Friday, 29 January 2010

Yesterday on Ipsley Alders were two little egrets around the north pond, also good flocks of goldfinch, redpoll and siskin.

I spoke with Rob regarding the cattle - the TB test were all negative so that is good news - he is going to return the seven cows within the next couple of weeks.

There may be a problem with Blacksoils brook in so far as the culvert that goes under Alders Drive is blocked with rubbish washed down by melt water and recent rain - the brook has overflowed but only into the reserve so far as I can see. I will not be able to get to it until the first weekend in February - provided there is no heavy rain there should not be a problem.

Michael, Ipsley Alders
(Photo of Ipsley Alders by Tony Kelly)

Tuesday, 26 January 2010

What a 'litter' snow....

I managed to get over to the Pen Orchard meadows last week (Thursday 21st) and spent 4 hours picking up the litter left over from the sledging season. I only managed to clean up field A (but this was the worst field) before I gave up. The litter was scattered over a wide area and there were a lot of small pieces.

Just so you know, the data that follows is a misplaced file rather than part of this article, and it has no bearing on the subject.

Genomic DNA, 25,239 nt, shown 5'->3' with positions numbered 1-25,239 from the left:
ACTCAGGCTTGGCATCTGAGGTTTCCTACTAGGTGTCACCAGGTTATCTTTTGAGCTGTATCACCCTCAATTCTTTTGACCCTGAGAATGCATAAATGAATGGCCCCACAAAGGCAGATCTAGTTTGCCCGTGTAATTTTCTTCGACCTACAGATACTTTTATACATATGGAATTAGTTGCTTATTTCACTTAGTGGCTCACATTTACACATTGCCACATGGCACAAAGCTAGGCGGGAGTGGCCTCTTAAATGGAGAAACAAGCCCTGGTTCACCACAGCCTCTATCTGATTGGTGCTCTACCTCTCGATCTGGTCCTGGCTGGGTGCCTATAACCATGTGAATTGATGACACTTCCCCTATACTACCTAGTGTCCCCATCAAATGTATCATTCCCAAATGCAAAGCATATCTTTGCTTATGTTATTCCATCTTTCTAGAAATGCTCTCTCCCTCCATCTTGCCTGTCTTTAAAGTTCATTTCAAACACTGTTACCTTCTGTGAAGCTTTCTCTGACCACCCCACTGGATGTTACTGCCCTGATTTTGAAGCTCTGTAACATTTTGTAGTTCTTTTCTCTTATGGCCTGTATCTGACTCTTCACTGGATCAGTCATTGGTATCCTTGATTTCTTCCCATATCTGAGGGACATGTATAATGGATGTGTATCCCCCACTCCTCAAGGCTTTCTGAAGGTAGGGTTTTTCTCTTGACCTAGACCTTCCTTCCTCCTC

See the photograph of the litter collection just from field A before I loaded it in to my car. I managed to get all of it into my car (except for the long piece of wood) and I safely dumped it at my local amenities tip in Stourbridge. It was equivalent to 7 / 8 black bin liner bags.